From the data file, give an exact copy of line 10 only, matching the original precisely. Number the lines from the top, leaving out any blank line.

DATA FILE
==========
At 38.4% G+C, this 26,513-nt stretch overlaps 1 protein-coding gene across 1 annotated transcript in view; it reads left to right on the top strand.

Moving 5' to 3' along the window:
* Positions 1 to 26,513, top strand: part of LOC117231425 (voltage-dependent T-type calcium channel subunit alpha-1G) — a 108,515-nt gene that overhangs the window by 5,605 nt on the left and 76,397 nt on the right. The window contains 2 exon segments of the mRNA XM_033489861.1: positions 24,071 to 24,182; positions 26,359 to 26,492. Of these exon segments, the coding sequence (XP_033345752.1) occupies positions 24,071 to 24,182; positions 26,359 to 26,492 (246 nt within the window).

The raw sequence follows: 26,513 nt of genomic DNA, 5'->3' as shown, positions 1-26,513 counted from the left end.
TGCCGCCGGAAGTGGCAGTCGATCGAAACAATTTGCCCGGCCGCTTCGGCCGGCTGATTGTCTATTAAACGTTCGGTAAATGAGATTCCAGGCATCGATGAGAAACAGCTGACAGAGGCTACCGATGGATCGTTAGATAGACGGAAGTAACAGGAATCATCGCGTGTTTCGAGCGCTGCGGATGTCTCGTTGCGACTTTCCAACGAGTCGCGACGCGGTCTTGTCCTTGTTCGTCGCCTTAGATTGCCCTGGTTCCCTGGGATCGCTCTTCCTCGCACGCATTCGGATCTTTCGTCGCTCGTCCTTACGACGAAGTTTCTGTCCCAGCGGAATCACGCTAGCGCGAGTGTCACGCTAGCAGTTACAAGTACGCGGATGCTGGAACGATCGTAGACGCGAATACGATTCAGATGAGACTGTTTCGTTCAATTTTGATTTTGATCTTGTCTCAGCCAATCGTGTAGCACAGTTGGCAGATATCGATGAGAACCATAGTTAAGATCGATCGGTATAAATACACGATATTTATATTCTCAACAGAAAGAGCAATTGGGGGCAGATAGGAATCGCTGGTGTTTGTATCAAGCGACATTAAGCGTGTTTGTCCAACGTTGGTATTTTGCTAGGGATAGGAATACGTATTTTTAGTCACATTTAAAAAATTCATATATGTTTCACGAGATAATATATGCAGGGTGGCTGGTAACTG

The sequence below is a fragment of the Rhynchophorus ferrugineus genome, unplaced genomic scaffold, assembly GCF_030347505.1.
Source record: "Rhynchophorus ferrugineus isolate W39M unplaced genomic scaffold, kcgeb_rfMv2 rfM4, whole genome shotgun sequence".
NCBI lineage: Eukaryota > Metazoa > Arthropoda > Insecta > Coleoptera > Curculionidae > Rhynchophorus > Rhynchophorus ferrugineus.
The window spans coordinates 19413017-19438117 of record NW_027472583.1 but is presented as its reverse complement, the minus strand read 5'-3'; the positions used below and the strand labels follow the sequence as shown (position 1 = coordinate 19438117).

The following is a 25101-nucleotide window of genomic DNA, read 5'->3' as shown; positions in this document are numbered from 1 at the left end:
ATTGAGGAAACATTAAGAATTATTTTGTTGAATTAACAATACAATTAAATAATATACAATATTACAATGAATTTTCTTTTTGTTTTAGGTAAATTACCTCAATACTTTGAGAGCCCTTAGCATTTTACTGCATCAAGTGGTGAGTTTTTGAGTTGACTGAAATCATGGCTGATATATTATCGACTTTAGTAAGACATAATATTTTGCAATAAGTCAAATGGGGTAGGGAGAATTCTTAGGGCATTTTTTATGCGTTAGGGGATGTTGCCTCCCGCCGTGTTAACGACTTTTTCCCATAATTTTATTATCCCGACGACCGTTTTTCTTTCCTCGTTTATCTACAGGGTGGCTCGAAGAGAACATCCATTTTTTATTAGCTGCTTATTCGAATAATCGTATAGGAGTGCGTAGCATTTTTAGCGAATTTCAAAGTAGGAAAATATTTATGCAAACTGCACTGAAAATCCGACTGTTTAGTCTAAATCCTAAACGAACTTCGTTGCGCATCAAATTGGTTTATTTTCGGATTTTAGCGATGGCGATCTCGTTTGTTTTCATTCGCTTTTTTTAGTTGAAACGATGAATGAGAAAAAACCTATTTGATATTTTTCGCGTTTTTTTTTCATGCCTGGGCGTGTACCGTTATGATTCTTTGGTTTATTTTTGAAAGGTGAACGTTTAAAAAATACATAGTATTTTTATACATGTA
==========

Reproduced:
The following is a 25101-nucleotide window of genomic DNA, read 5'->3' as shown; positions in this document are numbered from 1 at the left end: